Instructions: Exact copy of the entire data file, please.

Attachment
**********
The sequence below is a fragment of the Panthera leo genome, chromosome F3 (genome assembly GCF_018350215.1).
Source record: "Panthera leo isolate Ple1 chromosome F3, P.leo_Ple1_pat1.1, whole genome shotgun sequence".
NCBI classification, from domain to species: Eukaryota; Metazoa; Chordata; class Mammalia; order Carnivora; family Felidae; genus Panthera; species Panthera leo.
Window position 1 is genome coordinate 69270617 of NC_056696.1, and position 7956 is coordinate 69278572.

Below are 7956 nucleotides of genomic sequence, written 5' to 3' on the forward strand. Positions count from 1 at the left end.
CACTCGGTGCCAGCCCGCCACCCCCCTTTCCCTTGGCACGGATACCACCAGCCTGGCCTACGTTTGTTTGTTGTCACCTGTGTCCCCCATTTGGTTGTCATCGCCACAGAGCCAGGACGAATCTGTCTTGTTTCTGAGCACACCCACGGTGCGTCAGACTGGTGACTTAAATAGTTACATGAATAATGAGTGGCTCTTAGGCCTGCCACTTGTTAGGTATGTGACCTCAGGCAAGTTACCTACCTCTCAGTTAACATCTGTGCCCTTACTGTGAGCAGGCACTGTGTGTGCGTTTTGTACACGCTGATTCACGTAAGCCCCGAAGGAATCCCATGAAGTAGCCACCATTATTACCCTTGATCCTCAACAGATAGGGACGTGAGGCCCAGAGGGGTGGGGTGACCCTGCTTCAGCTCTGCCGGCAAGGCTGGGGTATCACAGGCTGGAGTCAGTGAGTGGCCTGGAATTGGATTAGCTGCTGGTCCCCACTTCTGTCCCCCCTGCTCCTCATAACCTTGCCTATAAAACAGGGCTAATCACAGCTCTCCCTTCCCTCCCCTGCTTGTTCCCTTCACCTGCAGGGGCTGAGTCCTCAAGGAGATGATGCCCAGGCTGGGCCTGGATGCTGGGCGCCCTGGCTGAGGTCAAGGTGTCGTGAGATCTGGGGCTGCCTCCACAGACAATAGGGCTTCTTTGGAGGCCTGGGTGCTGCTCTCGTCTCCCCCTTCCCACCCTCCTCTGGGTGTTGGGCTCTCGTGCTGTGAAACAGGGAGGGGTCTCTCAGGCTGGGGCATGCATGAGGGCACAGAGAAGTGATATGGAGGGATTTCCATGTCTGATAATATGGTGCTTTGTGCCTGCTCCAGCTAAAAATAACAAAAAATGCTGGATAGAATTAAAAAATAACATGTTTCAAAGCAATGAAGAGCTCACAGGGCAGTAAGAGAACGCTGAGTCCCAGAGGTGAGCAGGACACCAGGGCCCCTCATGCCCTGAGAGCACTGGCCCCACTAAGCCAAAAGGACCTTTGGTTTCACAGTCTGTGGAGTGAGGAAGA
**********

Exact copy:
The sequence below is a fragment of the Panthera leo genome, chromosome F3 (genome assembly GCF_018350215.1).
Source record: "Panthera leo isolate Ple1 chromosome F3, P.leo_Ple1_pat1.1, whole genome shotgun sequence".
NCBI classification, from domain to species: Eukaryota; Metazoa; Chordata; class Mammalia; order Carnivora; family Felidae; genus Panthera; species Panthera leo.
Window position 1 is genome coordinate 69270617 of NC_056696.1, and position 7956 is coordinate 69278572.

Below are 7956 nucleotides of genomic sequence, written 5' to 3' on the forward strand. Positions count from 1 at the left end.
CACTCGGTGCCAGCCCGCCACCCCCCTTTCCCTTGGCACGGATACCACCAGCCTGGCCTACGTTTGTTTGTTGTCACCTGTGTCCCCCATTTGGTTGTCATCGCCACAGAGCCAGGACGAATCTGTCTTGTTTCTGAGCACACCCACGGTGCGTCAGACTGGTGACTTAAATAGTTACATGAATAATGAGTGGCTCTTAGGCCTGCCACTTGTTAGGTATGTGACCTCAGGCAAGTTACCTACCTCTCAGTTAACATCTGTGCCCTTACTGTGAGCAGGCACTGTGTGTGCGTTTTGTACACGCTGATTCACGTAAGCCCCGAAGGAATCCCATGAAGTAGCCACCATTATTACCCTTGATCCTCAACAGATAGGGACGTGAGGCCCAGAGGGGTGGGGTGACCCTGCTTCAGCTCTGCCGGCAAGGCTGGGGTATCACAGGCTGGAGTCAGTGAGTGGCCTGGAATTGGATTAGCTGCTGGTCCCCACTTCTGTCCCCCCTGCTCCTCATAACCTTGCCTATAAAACAGGGCTAATCACAGCTCTCCCTTCCCTCCCCTGCTTGTTCCCTTCACCTGCAGGGGCTGAGTCCTCAAGGAGATGATGCCCAGGCTGGGCCTGGATGCTGGGCGCCCTGGCTGAGGTCAAGGTGTCGTGAGATCTGGGGCTGCCTCCACAGACAATAGGGCTTCTTTGGAGGCCTGGGTGCTGCTCTCGTCTCCCCCTTCCCACCCTCCTCTGGGTGTTGGGCTCTCGTGCTGTGAAACAGGGAGGGGTCTCTCAGGCTGGGGCATGCATGAGGGCACAGAGAAGTGATATGGAGGGATTTCCATGTCTGATAATATGGTGCTTTGTGCCTGCTCCAGCTAAAAATAACAAAAAATGCTGGATAGAATTAAAAAATAACATGTTTCAAAGCAATGAAGAGCTCACAGGGCAGTAAGAGAACGCTGAGTCCCAGAGGTGAGCAGGACACCAGGGCCCCTCATGCCCTGAGAGCACTGGCCCCACTAAGCCAAAAGGACCTTTGGTTTCACAGTCTGTGGAGTGAGGAAGA